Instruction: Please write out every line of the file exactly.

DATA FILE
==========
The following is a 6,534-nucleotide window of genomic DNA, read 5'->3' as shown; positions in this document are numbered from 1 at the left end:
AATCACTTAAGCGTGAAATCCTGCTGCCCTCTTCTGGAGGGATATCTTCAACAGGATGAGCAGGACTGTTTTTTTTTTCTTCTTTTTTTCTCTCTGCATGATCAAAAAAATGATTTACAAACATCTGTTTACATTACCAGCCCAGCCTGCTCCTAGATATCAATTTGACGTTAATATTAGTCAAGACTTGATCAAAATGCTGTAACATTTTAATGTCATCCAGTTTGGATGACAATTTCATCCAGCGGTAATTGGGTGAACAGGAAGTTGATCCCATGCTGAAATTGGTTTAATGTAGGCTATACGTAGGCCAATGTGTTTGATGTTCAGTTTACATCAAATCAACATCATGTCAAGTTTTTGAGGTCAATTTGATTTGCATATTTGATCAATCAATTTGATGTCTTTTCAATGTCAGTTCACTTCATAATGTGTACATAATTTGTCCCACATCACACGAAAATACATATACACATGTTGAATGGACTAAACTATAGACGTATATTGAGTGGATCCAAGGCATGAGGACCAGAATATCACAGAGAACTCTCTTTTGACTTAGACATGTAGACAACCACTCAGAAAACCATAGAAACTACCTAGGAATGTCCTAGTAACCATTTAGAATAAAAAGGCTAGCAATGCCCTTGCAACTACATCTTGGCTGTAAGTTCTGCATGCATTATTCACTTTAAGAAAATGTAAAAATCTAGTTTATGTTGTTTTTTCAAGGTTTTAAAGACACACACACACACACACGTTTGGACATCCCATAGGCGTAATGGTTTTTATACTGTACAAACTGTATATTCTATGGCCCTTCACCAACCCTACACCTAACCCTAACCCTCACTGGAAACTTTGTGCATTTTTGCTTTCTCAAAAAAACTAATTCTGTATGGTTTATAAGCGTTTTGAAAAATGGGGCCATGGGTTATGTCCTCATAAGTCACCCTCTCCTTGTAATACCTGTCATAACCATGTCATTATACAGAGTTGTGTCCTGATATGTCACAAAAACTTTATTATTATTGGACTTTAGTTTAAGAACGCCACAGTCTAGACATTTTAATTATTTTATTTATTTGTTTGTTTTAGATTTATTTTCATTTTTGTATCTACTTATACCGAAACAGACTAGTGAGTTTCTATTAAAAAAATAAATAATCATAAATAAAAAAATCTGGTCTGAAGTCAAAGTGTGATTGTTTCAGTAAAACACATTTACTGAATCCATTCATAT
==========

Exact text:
The following is a 6,534-nucleotide window of genomic DNA, read 5'->3' as shown; positions in this document are numbered from 1 at the left end:
AATCACTTAAGCGTGAAATCCTGCTGCCCTCTTCTGGAGGGATATCTTCAACAGGATGAGCAGGACTGTTTTTTTTTTCTTCTTTTTTTCTCTCTGCATGATCAAAAAAATGATTTACAAACATCTGTTTACATTACCAGCCCAGCCTGCTCCTAGATATCAATTTGACGTTAATATTAGTCAAGACTTGATCAAAATGCTGTAACATTTTAATGTCATCCAGTTTGGATGACAATTTCATCCAGCGGTAATTGGGTGAACAGGAAGTTGATCCCATGCTGAAATTGGTTTAATGTAGGCTATACGTAGGCCAATGTGTTTGATGTTCAGTTTACATCAAATCAACATCATGTCAAGTTTTTGAGGTCAATTTGATTTGCATATTTGATCAATCAATTTGATGTCTTTTCAATGTCAGTTCACTTCATAATGTGTACATAATTTGTCCCACATCACACGAAAATACATATACACATGTTGAATGGACTAAACTATAGACGTATATTGAGTGGATCCAAGGCATGAGGACCAGAATATCACAGAGAACTCTCTTTTGACTTAGACATGTAGACAACCACTCAGAAAACCATAGAAACTACCTAGGAATGTCCTAGTAACCATTTAGAATAAAAAGGCTAGCAATGCCCTTGCAACTACATCTTGGCTGTAAGTTCTGCATGCATTATTCACTTTAAGAAAATGTAAAAATCTAGTTTATGTTGTTTTTTCAAGGTTTTAAAGACACACACACACACACACGTTTGGACATCCCATAGGCGTAATGGTTTTTATACTGTACAAACTGTATATTCTATGGCCCTTCACCAACCCTACACCTAACCCTAACCCTCACTGGAAACTTTGTGCATTTTTGCTTTCTCAAAAAAACTAATTCTGTATGGTTTATAAGCGTTTTGAAAAATGGGGCCATGGGTTATGTCCTCATAAGTCACCCTCTCCTTGTAATACCTGTCATAACCATGTCATTATACAGAGTTGTGTCCTGATATGTCACAAAAACTTTATTATTATTGGACTTTAGTTTAAGAACGCCACAGTCTAGACATTTTAATTATTTTATTTATTTGTTTGTTTTAGATTTATTTTCATTTTTGTATCTACTTATACCGAAACAGACTAGTGAGTTTCTATTAAAAAAATAAATAATCATAAATAAAAAAATCTGGTCTGAAGTCAAAGTGTGATTGTTTCAGTAAAACACATTTACTGAATCCATTCATAT